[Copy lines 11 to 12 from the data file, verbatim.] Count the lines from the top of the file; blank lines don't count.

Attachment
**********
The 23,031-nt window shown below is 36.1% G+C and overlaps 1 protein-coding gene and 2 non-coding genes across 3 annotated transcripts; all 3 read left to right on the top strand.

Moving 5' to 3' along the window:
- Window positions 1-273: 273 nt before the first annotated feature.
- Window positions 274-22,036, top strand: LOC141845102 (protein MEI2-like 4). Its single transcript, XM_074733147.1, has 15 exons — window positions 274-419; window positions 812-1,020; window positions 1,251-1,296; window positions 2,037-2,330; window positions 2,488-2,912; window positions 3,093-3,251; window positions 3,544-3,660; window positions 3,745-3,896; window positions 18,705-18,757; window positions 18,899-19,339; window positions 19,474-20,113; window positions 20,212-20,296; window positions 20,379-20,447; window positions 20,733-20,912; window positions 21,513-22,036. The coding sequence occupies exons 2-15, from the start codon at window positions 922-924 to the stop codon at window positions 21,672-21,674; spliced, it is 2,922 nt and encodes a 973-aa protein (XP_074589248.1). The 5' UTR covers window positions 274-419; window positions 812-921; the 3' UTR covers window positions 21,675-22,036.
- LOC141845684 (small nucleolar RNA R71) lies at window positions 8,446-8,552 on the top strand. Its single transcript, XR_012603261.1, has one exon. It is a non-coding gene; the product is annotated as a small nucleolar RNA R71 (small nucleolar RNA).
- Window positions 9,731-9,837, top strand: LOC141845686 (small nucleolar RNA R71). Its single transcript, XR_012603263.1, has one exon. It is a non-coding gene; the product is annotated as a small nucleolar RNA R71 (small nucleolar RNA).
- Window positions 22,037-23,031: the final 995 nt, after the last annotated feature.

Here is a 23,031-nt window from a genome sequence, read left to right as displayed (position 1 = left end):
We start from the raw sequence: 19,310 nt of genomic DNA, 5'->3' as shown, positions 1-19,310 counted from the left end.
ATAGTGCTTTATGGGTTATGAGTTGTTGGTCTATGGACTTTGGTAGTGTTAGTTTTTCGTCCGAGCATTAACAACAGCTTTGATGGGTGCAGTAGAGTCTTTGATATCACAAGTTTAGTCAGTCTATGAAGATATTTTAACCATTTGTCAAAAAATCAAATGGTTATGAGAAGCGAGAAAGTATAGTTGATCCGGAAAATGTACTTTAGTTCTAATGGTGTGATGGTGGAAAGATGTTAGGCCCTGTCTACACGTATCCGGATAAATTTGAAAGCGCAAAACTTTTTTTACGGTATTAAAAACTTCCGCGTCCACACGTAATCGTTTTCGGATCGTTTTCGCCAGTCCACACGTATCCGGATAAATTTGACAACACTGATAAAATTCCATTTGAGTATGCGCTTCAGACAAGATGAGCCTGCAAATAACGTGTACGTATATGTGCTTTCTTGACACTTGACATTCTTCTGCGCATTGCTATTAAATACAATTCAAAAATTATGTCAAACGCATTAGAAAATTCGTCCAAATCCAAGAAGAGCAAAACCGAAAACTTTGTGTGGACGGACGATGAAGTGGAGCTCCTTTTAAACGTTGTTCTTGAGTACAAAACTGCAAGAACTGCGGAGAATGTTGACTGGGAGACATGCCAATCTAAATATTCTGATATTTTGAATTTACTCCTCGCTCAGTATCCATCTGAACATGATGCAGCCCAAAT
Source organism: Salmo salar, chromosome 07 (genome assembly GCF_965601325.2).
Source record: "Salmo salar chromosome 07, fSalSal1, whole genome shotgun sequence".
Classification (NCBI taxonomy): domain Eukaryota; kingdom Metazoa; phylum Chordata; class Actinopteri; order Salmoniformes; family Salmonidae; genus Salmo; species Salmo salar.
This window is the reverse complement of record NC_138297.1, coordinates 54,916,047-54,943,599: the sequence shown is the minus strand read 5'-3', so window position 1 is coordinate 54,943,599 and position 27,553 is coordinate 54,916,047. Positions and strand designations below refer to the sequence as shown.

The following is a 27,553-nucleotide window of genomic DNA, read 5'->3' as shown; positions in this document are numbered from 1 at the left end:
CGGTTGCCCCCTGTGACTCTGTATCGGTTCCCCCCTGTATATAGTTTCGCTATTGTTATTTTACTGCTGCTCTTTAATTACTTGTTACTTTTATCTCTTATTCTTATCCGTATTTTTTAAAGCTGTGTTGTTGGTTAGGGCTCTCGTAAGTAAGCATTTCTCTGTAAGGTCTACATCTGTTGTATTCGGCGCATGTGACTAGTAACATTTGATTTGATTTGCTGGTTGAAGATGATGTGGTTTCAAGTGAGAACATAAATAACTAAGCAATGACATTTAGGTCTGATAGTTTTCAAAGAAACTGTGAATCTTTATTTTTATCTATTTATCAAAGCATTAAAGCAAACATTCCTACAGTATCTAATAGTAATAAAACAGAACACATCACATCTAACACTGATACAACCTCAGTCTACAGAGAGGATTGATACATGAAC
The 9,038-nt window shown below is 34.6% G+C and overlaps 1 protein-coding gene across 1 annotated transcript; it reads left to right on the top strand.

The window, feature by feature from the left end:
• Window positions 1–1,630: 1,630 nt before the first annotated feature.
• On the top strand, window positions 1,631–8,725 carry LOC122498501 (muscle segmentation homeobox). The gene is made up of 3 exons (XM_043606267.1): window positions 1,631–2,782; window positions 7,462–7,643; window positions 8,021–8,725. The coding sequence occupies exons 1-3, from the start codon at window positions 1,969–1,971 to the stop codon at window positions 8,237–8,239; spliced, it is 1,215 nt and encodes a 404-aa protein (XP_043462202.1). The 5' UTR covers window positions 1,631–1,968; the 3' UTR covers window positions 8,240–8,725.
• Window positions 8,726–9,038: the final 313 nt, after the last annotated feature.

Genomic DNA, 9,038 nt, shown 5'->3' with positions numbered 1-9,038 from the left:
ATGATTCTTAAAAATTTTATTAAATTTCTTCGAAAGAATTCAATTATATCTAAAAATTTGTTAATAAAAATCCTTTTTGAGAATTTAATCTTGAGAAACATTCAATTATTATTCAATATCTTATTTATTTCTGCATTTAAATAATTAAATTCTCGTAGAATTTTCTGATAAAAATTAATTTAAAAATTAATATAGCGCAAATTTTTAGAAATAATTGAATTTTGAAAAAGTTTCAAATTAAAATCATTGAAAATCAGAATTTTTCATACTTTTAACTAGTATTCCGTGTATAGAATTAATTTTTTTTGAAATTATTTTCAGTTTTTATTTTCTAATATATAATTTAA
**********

Source organism: Salmo salar, chromosome 07 (genome assembly GCF_965601325.2).
Source record: "Salmo salar chromosome 07, fSalSal1, whole genome shotgun sequence".